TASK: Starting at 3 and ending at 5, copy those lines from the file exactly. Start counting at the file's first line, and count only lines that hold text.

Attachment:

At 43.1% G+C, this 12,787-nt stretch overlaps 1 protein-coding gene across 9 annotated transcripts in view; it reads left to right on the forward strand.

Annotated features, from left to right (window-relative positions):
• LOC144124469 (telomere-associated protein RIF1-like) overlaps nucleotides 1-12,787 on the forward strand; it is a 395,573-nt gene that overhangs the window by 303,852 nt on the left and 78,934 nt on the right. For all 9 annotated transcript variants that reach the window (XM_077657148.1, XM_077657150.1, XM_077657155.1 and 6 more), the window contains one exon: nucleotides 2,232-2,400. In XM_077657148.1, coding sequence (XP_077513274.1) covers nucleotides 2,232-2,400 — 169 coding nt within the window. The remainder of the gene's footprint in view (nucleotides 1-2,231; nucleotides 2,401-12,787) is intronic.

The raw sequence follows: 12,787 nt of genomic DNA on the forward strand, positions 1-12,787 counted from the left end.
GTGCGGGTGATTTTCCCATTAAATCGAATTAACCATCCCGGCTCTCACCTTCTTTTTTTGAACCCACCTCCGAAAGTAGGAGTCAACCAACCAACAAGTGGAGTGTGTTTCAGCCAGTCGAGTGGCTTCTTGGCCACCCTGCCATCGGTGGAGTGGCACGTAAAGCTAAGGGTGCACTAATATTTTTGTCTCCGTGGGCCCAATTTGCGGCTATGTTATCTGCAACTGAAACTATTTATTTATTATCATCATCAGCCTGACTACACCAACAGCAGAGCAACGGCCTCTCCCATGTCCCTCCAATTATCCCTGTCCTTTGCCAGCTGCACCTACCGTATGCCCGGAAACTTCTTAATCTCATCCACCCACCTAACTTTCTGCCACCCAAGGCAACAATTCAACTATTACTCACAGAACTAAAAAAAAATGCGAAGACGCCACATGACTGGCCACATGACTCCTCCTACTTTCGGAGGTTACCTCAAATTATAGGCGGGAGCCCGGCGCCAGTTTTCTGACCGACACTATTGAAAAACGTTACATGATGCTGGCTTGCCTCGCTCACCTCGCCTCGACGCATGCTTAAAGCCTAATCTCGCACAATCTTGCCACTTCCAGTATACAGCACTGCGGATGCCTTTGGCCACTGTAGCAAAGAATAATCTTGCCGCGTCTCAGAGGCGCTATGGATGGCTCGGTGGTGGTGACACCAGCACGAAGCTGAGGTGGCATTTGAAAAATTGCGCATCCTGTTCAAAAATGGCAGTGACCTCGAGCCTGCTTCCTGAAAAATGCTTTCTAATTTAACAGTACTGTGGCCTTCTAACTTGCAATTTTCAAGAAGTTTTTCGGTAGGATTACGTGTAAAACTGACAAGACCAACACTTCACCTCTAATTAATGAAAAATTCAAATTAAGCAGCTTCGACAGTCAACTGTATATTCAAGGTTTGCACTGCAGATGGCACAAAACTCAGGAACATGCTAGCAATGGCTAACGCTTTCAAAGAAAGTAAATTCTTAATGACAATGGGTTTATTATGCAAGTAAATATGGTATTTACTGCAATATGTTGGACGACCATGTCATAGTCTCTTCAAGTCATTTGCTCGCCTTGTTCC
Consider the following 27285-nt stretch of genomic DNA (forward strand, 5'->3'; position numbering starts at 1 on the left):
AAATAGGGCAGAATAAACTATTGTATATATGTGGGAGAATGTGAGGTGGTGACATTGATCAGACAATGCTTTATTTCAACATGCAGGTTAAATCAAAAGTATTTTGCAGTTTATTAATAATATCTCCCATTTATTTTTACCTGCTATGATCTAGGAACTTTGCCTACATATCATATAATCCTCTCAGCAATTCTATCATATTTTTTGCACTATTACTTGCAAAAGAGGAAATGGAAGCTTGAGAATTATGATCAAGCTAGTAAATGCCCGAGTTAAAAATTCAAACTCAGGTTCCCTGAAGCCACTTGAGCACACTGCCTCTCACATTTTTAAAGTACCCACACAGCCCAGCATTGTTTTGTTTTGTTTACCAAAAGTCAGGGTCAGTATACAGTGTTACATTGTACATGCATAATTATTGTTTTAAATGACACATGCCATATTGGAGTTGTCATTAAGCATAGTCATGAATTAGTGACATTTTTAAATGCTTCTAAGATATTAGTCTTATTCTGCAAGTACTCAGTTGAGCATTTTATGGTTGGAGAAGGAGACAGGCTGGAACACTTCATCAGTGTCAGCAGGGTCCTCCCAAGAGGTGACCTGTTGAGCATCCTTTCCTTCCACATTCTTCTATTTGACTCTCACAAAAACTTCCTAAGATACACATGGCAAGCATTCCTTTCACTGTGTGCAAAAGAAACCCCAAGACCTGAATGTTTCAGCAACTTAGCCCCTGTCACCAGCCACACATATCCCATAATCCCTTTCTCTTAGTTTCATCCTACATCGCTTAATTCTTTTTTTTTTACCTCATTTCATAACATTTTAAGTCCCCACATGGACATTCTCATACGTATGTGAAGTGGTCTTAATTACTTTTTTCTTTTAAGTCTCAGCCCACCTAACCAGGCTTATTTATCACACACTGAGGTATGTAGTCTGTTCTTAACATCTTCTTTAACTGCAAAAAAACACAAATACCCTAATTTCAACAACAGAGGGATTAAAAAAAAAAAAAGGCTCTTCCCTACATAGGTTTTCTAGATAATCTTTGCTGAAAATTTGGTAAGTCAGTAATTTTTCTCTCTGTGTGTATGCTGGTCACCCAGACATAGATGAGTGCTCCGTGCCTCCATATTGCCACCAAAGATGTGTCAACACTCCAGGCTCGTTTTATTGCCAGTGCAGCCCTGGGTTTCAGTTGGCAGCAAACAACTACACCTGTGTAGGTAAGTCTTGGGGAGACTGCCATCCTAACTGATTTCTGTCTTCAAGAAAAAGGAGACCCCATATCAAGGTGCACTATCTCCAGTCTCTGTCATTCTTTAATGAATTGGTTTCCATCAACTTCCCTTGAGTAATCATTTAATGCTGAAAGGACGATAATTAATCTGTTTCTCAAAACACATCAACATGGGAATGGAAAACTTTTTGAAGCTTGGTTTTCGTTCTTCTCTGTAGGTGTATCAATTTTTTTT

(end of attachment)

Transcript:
• LOC144124469 (telomere-associated protein RIF1-like) overlaps nucleotides 1-12,787 on the forward strand; it is a 395,573-nt gene that overhangs the window by 303,852 nt on the left and 78,934 nt on the right. For all 9 annotated transcript variants that reach the window (XM_077657148.1, XM_077657150.1, XM_077657155.1 and 6 more), the window contains one exon: nucleotides 2,232-2,400. In XM_077657148.1, coding sequence (XP_077513274.1) covers nucleotides 2,232-2,400 — 169 coding nt within the window. The remainder of the gene's footprint in view (nucleotides 1-2,231; nucleotides 2,401-12,787) is intronic.

The raw sequence follows: 12,787 nt of genomic DNA on the forward strand, positions 1-12,787 counted from the left end.
GTGCGGGTGATTTTCCCATTAAATCGAATTAACCATCCCGGCTCTCACCTTCTTTTTTTGAACCCACCTCCGAAAGTAGGAGTCAACCAACCAACAAGTGGAGTGTGTTTCAGCCAGTCGAGTGGCTTCTTGGCCACCCTGCCATCGGTGGAGTGGCACGTAAAGCTAAGGGTGCACTAATATTTTTGTCTCCGTGGGCCCAATTTGCGGCTATGTTATCTGCAACTGAAACTATTTATTTATTATCATCATCAGCCTGACTACACCAACAGCAGAGCAACGGCCTCTCCCATGTCCCTCCAATTATCCCTGTCCTTTGCCAGCTGCACCTACCGTATGCCCGGAAACTTCTTAATCTCATCCACCCACCTAACTTTCTGCCACCCAAGGCAACAATTCAACTATTACTCACAGAACTAAAAAAAAATGCGAAGACGCCACATGACTGGCCACATGACTCCTCCTACTTTCGGAGGTTACCTCAAATTATAGGCGGGAGCCCGGCGCCAGTTTTCTGACCGACACTATTGAAAAACGTTACATGATGCTGGCTTGCCTCGCTCACCTCGCCTCGACGCATGCTTAAAGCCTAATCTCGCACAATCTTGCCACTTCCAGTATACAGCACTGCGGATGCCTTTGGCCACTGTAGCAAAGAATAATCTTGCCGCGTCTCAGAGGCGCTATGGATGGCTCGGTGGTGGTGACACCAGCACGAAGCTGAGGTGGCATTTGAAAAATTGCGCATCCTGTTCAAAAATGGCAGTGACCTCGAGCCTGCTTCCTGAAAAATGCTTTCTAATTTAACAGTACTGTGGCCTTCTAACTTGCAATTTTCAAGAAGTTTTTCGGTAGGATTACGTGTAAAACTGACAAGACCAACACTTCACCTCTAATTAATGAAAAATTCAAATTAAGCAGCTTCGACAGTCAACTGTATATTCAAGGTTTGCACTGCAGATGGCACAAAACTCAGGAACATGCTAGCAATGGCTAACGCTTTCAAAGAAAGTAAATTCTTAATGACAATGGGTTTATTATGCAAGTAAATATGGTATTTACTGCAATATGTTGGACGACCATGTCATAGTCTCTTCAAGTCATTTGCTCGCCTTGTTCC